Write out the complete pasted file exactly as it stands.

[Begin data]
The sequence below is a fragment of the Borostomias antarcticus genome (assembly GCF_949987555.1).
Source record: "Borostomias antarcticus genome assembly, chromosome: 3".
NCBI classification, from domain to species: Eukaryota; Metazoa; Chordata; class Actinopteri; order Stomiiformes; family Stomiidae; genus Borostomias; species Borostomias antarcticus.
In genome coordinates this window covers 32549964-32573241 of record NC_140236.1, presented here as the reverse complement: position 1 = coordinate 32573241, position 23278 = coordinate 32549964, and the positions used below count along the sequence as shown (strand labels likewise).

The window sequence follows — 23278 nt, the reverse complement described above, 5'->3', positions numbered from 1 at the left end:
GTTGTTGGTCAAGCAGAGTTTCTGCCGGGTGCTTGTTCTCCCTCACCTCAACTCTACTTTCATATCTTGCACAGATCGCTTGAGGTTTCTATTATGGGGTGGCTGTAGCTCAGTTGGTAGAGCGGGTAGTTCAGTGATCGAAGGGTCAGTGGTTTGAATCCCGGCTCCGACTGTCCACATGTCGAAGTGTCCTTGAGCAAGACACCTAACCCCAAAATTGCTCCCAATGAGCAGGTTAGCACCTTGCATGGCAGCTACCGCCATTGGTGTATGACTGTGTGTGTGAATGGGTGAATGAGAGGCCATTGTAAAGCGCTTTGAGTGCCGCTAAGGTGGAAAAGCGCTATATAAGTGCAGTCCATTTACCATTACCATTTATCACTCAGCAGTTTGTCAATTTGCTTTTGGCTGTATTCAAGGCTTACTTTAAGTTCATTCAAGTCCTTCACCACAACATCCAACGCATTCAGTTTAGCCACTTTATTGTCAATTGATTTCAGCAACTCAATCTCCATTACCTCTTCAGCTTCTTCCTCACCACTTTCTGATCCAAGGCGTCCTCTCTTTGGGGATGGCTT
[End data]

The sequence below is a fragment of the Borostomias antarcticus genome (assembly GCF_949987555.1).
Source record: "Borostomias antarcticus genome assembly, chromosome: 3".
NCBI classification, from domain to species: Eukaryota; Metazoa; Chordata; class Actinopteri; order Stomiiformes; family Stomiidae; genus Borostomias; species Borostomias antarcticus.
In genome coordinates this window covers 32549964-32573241 of record NC_140236.1, presented here as the reverse complement: position 1 = coordinate 32573241, position 23278 = coordinate 32549964, and the positions used below count along the sequence as shown (strand labels likewise).

The window sequence follows — 23278 nt, the reverse complement described above, 5'->3', positions numbered from 1 at the left end:
GTTGTTGGTCAAGCAGAGTTTCTGCCGGGTGCTTGTTCTCCCTCACCTCAACTCTACTTTCATATCTTGCACAGATCGCTTGAGGTTTCTATTATGGGGTGGCTGTAGCTCAGTTGGTAGAGCGGGTAGTTCAGTGATCGAAGGGTCAGTGGTTTGAATCCCGGCTCCGACTGTCCACATGTCGAAGTGTCCTTGAGCAAGACACCTAACCCCAAAATTGCTCCCAATGAGCAGGTTAGCACCTTGCATGGCAGCTACCGCCATTGGTGTATGACTGTGTGTGTGAATGGGTGAATGAGAGGCCATTGTAAAGCGCTTTGAGTGCCGCTAAGGTGGAAAAGCGCTATATAAGTGCAGTCCATTTACCATTACCATTTATCACTCAGCAGTTTGTCAATTTGCTTTTGGCTGTATTCAAGGCTTACTTTAAGTTCATTCAAGTCCTTCACCACAACATCCAACGCATTCAGTTTAGCCACTTTATTGTCAATTGATTTCAGCAACTCAATCTCCATTACCTCTTCAGCTTCTTCCTCACCACTTTCTGATCCAAGGCGTCCTCTCTTTGGGGATGGCTT